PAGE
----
World War I, a CBS News production. Narration written by Arthur Kloch, narrated by Robert Ryan. Originally aired 1964-1965.
The historical narrative in this documentary series is much simplified compared to most books on WWI I’ve read, and also the episodes are by topic rather than strictly chronological; so, watching this, it helps to already know what events were all happening at the same time. They don’t give you a timeline. The show focuses on Big Names of History, or people who will become Even Bigger Names later on, like Herbert Hoover and Winston Churchill, as well as on major battles. There was little to no information about the various home fronts, which is fine since I’ve researched that very heavily. The very best thing about this series is that both sides are shown and described in equally neutral language and with almost equal depth.
However, I wanted this series for the film footage, and that I got in spades. It’s not as organized as I would like. There are some shots they reuse whenever called for, for example a shot of shells exploding. Generalized footage of soldiers on the march, etc., was used where it made sense in the episode, not where/when it might actually have been filmed. But I don’t mind so much; I wanted the look of the thing. Somehow, photographs give you something words, even primary source words, can’t, and film footage even more so. You can see faces, and you can see their expressions change. You can see their body language. Sometimes, in watching the people, I barely hear the narration.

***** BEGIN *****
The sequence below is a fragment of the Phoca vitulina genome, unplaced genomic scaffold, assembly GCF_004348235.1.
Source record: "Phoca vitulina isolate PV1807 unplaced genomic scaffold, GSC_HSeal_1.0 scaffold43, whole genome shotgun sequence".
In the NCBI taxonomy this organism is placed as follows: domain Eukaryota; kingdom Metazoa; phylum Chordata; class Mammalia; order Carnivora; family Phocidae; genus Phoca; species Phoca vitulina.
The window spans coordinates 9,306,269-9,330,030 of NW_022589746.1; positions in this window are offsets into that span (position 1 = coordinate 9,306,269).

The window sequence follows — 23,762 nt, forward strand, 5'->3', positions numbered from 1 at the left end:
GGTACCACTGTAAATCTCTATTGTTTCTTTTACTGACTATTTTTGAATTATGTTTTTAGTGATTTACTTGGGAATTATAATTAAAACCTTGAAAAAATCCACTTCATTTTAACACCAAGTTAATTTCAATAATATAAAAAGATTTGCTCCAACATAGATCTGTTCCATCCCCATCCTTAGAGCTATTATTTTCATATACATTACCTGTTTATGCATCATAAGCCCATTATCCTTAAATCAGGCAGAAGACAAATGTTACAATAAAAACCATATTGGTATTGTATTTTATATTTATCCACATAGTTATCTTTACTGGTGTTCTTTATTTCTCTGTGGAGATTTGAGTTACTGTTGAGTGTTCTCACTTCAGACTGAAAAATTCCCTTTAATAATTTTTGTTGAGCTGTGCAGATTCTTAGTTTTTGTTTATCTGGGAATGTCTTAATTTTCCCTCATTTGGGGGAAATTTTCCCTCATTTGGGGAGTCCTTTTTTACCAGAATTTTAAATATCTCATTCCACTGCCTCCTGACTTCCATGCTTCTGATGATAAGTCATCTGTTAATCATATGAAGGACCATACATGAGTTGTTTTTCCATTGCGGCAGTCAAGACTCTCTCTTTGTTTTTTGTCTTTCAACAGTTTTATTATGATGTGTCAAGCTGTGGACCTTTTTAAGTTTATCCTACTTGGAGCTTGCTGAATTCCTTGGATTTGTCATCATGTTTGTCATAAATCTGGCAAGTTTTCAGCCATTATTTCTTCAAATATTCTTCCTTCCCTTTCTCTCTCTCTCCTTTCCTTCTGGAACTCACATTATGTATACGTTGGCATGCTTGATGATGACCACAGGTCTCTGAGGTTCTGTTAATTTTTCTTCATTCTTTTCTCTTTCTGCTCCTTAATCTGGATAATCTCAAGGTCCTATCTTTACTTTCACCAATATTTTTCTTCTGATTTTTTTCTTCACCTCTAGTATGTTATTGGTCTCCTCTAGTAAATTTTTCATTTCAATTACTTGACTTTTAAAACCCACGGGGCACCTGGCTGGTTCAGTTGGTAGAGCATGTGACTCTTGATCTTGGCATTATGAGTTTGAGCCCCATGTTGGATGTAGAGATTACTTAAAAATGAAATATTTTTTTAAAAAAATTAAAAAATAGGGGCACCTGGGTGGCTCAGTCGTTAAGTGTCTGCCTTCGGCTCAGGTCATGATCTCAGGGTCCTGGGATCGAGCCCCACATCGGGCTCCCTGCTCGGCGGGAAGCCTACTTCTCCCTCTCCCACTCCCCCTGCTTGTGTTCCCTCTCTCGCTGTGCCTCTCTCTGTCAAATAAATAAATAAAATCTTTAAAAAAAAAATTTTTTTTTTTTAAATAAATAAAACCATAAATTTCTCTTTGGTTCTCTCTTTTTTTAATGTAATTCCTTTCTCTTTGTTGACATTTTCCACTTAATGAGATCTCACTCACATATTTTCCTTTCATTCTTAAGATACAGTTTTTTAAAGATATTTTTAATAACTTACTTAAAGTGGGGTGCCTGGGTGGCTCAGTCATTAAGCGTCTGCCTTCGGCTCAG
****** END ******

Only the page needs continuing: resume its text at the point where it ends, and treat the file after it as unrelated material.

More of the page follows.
One interesting thing that I learned was how closely all the royal families of Europe were related at that time. It’s one thing to know that, another entirely to have it laid out that Kaiser Wilhelm II was Queen Victoria’s oldest grandson and cousin to both King George V of England and Czar Nicholas II of Russia.
The footage of the documentary is in black and white, and sometimes shaky. Watching on my small television, my eyes grow tired after a while. Sometimes it’s difficult to watch, when thinking of nameless soldiers seen in closeup, “I wonder how he died? Or if he survived the war?” That, too, is why I think watching this is very useful as research. Not for the facts it gives me, but for the speculations it engenders.
Tune in tomorrow for a guest post by Morag McKendrick Pippin about researching and writing romance set during World War Two.
The Research Book Dilemma.